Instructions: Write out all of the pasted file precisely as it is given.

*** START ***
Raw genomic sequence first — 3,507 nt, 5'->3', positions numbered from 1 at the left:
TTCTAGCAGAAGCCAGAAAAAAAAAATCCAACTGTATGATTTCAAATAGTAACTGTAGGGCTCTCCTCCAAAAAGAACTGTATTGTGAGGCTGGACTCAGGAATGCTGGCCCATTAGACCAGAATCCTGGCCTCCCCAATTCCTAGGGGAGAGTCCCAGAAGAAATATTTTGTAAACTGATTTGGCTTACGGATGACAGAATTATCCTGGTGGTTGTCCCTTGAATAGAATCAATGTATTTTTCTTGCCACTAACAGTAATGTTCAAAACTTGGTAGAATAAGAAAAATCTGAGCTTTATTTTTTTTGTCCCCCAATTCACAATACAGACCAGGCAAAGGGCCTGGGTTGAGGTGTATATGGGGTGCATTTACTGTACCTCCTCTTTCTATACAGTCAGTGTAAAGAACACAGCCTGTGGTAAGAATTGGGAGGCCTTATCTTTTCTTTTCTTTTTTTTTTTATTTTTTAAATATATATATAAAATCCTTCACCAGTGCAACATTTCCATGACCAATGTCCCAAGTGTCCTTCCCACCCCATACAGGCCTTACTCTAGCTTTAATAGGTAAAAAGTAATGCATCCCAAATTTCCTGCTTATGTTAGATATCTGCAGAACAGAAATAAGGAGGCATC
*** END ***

Raw genomic sequence first — 3,507 nt, 5'->3', positions numbered from 1 at the left:
TTCTAGCAGAAGCCAGAAAAAAAAAATCCAACTGTATGATTTCAAATAGTAACTGTAGGGCTCTCCTCCAAAAAGAACTGTATTGTGAGGCTGGACTCAGGAATGCTGGCCCATTAGACCAGAATCCTGGCCTCCCCAATTCCTAGGGGAGAGTCCCAGAAGAAATATTTTGTAAACTGATTTGGCTTACGGATGACAGAATTATCCTGGTGGTTGTCCCTTGAATAGAATCAATGTATTTTTCTTGCCACTAACAGTAATGTTCAAAACTTGGTAGAATAAGAAAAATCTGAGCTTTATTTTTTTTGTCCCCCAATTCACAATACAGACCAGGCAAAGGGCCTGGGTTGAGGTGTATATGGGGTGCATTTACTGTACCTCCTCTTTCTATACAGTCAGTGTAAAGAACACAGCCTGTGGTAAGAATTGGGAGGCCTTATCTTTTCTTTTCTTTTTTTTTTTATTTTTTAAATATATATATAAAATCCTTCACCAGTGCAACATTTCCATGACCAATGTCCCAAGTGTCCTTCCCACCCCATACAGGCCTTACTCTAGCTTTAATAGGTAAAAAGTAATGCATCCCAAATTTCCTGCTTATGTTAGATATCTGCAGAACAGAAATAAGGAGGCATC